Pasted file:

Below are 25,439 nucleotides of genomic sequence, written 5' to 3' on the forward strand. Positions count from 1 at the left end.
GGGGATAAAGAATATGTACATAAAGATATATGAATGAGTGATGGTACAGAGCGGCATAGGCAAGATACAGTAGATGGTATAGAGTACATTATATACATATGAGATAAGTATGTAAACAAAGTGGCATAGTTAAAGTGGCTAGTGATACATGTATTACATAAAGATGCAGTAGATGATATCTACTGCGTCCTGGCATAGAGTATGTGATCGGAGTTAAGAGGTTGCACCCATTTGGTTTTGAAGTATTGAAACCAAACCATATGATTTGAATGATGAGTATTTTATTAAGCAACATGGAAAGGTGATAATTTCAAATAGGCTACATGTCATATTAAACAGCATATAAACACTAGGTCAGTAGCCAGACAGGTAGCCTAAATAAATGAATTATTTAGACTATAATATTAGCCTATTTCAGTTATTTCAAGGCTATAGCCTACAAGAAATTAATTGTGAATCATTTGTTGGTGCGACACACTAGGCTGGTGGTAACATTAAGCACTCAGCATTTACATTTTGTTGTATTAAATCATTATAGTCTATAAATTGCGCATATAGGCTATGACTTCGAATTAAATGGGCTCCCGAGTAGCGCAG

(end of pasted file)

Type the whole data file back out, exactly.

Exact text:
Below are 25,439 nucleotides of genomic sequence, written 5' to 3' on the forward strand. Positions count from 1 at the left end.
GGGGATAAAGAATATGTACATAAAGATATATGAATGAGTGATGGTACAGAGCGGCATAGGCAAGATACAGTAGATGGTATAGAGTACATTATATACATATGAGATAAGTATGTAAACAAAGTGGCATAGTTAAAGTGGCTAGTGATACATGTATTACATAAAGATGCAGTAGATGATATCTACTGCGTCCTGGCATAGAGTATGTGATCGGAGTTAAGAGGTTGCACCCATTTGGTTTTGAAGTATTGAAACCAAACCATATGATTTGAATGATGAGTATTTTATTAAGCAACATGGAAAGGTGATAATTTCAAATAGGCTACATGTCATATTAAACAGCATATAAACACTAGGTCAGTAGCCAGACAGGTAGCCTAAATAAATGAATTATTTAGACTATAATATTAGCCTATTTCAGTTATTTCAAGGCTATAGCCTACAAGAAATTAATTGTGAATCATTTGTTGGTGCGACACACTAGGCTGGTGGTAACATTAAGCACTCAGCATTTACATTTTGTTGTATTAAATCATTATAGTCTATAAATTGCGCATATAGGCTATGACTTCGAATTAAATGGGCTCCCGAGTAGCGCAG